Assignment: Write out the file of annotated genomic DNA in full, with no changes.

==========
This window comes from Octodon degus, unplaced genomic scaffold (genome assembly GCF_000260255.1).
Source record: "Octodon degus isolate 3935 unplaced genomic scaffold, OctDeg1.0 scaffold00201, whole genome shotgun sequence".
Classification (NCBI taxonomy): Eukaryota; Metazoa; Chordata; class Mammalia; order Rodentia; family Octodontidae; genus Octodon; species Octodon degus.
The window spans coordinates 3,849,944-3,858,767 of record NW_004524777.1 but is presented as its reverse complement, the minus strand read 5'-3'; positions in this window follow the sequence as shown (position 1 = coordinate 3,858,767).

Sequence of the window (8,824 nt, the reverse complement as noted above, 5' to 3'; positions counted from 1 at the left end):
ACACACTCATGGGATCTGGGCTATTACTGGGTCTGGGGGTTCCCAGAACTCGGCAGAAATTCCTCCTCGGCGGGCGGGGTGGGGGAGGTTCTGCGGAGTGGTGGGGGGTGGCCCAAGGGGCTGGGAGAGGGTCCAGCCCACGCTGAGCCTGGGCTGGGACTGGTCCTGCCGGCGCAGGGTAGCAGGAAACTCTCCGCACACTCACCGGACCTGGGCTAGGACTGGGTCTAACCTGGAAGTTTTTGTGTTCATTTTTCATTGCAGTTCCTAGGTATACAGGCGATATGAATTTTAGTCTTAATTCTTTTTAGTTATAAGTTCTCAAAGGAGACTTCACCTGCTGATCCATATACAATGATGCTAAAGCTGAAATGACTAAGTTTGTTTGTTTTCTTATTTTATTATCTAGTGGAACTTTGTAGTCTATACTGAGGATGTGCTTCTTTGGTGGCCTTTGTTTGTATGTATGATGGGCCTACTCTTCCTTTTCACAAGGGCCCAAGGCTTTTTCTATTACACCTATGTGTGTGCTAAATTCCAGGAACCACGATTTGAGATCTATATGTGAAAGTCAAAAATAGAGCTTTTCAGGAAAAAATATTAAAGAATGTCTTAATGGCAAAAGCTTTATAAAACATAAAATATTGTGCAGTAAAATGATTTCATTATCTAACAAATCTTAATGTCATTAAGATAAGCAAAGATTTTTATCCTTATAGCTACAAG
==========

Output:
This window comes from Octodon degus, unplaced genomic scaffold (genome assembly GCF_000260255.1).
Source record: "Octodon degus isolate 3935 unplaced genomic scaffold, OctDeg1.0 scaffold00201, whole genome shotgun sequence".
Classification (NCBI taxonomy): Eukaryota; Metazoa; Chordata; class Mammalia; order Rodentia; family Octodontidae; genus Octodon; species Octodon degus.
The window spans coordinates 3,849,944-3,858,767 of record NW_004524777.1 but is presented as its reverse complement, the minus strand read 5'-3'; positions in this window follow the sequence as shown (position 1 = coordinate 3,858,767).

Sequence of the window (8,824 nt, the reverse complement as noted above, 5' to 3'; positions counted from 1 at the left end):
ACACACTCATGGGATCTGGGCTATTACTGGGTCTGGGGGTTCCCAGAACTCGGCAGAAATTCCTCCTCGGCGGGCGGGGTGGGGGAGGTTCTGCGGAGTGGTGGGGGGTGGCCCAAGGGGCTGGGAGAGGGTCCAGCCCACGCTGAGCCTGGGCTGGGACTGGTCCTGCCGGCGCAGGGTAGCAGGAAACTCTCCGCACACTCACCGGACCTGGGCTAGGACTGGGTCTAACCTGGAAGTTTTTGTGTTCATTTTTCATTGCAGTTCCTAGGTATACAGGCGATATGAATTTTAGTCTTAATTCTTTTTAGTTATAAGTTCTCAAAGGAGACTTCACCTGCTGATCCATATACAATGATGCTAAAGCTGAAATGACTAAGTTTGTTTGTTTTCTTATTTTATTATCTAGTGGAACTTTGTAGTCTATACTGAGGATGTGCTTCTTTGGTGGCCTTTGTTTGTATGTATGATGGGCCTACTCTTCCTTTTCACAAGGGCCCAAGGCTTTTTCTATTACACCTATGTGTGTGCTAAATTCCAGGAACCACGATTTGAGATCTATATGTGAAAGTCAAAAATAGAGCTTTTCAGGAAAAAATATTAAAGAATGTCTTAATGGCAAAAGCTTTATAAAACATAAAATATTGTGCAGTAAAATGATTTCATTATCTAACAAATCTTAATGTCATTAAGATAAGCAAAGATTTTTATCCTTATAGCTACAAG